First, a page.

1. Lack of Corpa and resources in Indian Languages

2. Lack of education and training institutes.

3. Ambiguity in Indian languages due to colloquial variations.

4. Geographical limitations of Indic Languages’ usage.

iNLTK: A library for Indic NLP

Now that we have understood the complexities and challenges in NLP for Indian Languages, it’s time to explore iNLTK (Natural Language Toolkit for Indic Languages). We are all aware of the popular NLP library NLTK; iNLTK transcends some useful capabilities of NLTK for Indian Languages.

Installation:

iNLTK can be easily installed using pip:

pip install inltk

As a dependency, you will need to install Pytorch version 1.3.1 as follows:

pip install torch==1.3.1+cpu -f https://download.pytorch.org/whl/torch_stable.html

 

Languages:

iNLTK allow its users the processing of a multitude of Natural Languages. These languages, along with their codes, are given below:

iNLTK Languages

Import and Setup:

Once we import the iNLTK library, we need to set the language up in the first place. Suppose we want to perform NLP operations on Hindi text, then this is how we’ll import and setup:

from inltk.inltk import setup 
setup('hi') #Hindi

Please note that you need to do the setup while using the language for the first time; it downloads the requirements to the system. Once done, you need not set it up subsequently.

Tokenization using iNLTK

Tokenization refers to breaking the text into tokens, i.e. smaller units that can be used further for vectorization/generating embeddings. iNLTK provides an in-built function for tokenizing text data.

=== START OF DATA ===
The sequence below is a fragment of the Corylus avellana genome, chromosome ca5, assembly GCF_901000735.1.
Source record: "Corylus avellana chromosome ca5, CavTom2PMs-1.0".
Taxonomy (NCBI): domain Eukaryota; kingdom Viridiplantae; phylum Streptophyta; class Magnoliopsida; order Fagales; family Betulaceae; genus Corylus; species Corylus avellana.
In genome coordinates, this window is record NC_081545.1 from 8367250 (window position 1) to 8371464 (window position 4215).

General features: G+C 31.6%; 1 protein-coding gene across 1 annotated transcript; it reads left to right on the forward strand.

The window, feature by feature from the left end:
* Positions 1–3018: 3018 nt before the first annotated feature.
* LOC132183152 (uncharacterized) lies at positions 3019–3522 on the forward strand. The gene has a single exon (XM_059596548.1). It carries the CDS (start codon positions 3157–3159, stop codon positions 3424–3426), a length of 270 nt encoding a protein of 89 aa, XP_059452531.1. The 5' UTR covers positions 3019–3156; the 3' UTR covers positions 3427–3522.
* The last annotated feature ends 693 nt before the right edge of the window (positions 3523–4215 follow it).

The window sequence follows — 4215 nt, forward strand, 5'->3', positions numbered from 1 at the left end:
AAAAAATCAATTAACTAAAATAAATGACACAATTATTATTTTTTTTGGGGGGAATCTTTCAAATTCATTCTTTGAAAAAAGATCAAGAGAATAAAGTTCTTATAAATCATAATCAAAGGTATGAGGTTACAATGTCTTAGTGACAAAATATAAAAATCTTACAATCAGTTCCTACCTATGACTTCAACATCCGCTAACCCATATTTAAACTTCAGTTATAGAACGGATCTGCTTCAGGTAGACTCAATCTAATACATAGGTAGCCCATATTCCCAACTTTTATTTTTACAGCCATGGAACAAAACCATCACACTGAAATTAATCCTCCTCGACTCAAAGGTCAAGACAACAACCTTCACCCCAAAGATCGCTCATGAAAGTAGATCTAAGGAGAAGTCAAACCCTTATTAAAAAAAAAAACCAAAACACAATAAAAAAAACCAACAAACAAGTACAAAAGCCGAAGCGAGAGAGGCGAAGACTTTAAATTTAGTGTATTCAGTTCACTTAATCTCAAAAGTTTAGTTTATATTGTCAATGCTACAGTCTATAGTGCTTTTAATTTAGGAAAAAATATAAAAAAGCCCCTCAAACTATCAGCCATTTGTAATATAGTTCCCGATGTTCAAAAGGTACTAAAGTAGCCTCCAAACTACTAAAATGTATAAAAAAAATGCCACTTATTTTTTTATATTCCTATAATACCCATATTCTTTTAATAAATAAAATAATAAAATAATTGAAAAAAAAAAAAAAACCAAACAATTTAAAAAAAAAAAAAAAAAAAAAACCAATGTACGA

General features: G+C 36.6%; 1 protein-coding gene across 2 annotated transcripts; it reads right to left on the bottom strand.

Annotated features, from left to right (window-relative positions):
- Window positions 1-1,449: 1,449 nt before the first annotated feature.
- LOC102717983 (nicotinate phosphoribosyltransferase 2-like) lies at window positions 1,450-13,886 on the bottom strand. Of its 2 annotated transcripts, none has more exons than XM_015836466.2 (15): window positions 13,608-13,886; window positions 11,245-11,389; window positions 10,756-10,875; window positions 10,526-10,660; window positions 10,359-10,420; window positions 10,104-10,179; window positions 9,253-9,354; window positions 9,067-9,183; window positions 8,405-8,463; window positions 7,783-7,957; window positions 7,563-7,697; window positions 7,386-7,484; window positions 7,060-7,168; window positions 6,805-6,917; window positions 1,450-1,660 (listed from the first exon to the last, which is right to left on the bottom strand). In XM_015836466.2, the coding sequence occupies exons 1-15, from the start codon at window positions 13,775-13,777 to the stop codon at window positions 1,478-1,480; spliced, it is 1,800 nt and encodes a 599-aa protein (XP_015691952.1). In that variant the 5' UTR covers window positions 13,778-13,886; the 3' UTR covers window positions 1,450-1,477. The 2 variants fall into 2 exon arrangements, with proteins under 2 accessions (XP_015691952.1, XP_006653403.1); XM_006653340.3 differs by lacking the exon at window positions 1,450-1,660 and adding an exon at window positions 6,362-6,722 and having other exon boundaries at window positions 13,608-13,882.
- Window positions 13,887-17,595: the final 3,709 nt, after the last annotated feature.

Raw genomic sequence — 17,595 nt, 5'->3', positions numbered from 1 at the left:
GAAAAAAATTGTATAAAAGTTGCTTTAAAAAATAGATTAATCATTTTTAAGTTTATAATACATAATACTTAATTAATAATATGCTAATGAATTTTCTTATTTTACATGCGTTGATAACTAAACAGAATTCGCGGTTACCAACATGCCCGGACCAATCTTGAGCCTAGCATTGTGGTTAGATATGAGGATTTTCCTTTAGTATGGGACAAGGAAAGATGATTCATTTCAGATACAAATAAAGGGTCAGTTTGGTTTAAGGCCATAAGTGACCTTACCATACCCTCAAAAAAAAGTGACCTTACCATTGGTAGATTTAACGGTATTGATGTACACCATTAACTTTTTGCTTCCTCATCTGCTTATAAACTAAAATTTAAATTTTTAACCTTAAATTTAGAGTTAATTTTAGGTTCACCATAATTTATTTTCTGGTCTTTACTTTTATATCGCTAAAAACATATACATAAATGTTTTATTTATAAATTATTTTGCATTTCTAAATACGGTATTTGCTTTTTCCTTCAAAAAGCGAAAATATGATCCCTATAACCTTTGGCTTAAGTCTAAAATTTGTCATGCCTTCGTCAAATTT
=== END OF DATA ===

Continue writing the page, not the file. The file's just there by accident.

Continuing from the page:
from inltk.inltk import tokenize
text = 'काम को समय पर पूरा करना सबसे अच्छा है।'
tokenize(text ,'hi')

Output:

[‘▁काम’, ‘▁को’, ‘▁समय’, ‘▁पर’, ‘▁पूरा’, ‘▁करना’, ‘▁सबसे’, ‘▁अच्छा’, ‘▁है’, ‘।’]

Generating Text Embeddings using iNLTK

Text embeddings are vectorized representations of textual data that can be fed to Machine/Deep Learning models for training. iNLTK proposes a function that generates embeddings of texts belonging to the available languages.

from inltk.inltk import get_embedding_vectors
text = 'काम को समय पर पूरा करना सबसे अच्छा है।'
vectors = get_embedding_vectors(text, 'hi')
print(vectors)

Output:

[array([-0.084885,  0.014608,  0.224804, -0.403952, ..., -0.174789, -0.143138,  1.049093,  0.608228], dtype=float32),
 array([-0.254694, -0.020739,  0.008523, -0.348004, ...,  0.709753, -0.114417,  0.637649, -2.84761 ], dtype=float32),
 array([ 0.564121, -0.022803,  0.089818, -0.516518, ...,  0.129719, -0.034008,  0.432018, -0.204092], dtype=float32),
 array([-0.420775, -0.214894, -0.147413, -0.308402, ...,  0.594919,  0.344362,  0.505362, -0.434814], dtype=float32),
 array([ 0.302292, -0.134239,  0.533092, -0.524913, ..., -0.126133,  0.013963,  0.792167,  0.354887], dtype=float32),
 array([-0.12041 ,  0.005264, -0.74978 , -0.550592, ..., -0.089831, -0.079805,  0.735688, -0.36183 ], dtype=float32),
 array([ 0.498025, -0.002567, -0.120121, -0.613983, ...,  0.551633, -0.10827 ,  0.840663, -0.468278], dtype=float32),
 array([ 0.159892, -0.049027, -0.104136, -0.252363, ..., -0.186087, -0.41426 ,  0.714297,  0.517596], dtype=float32),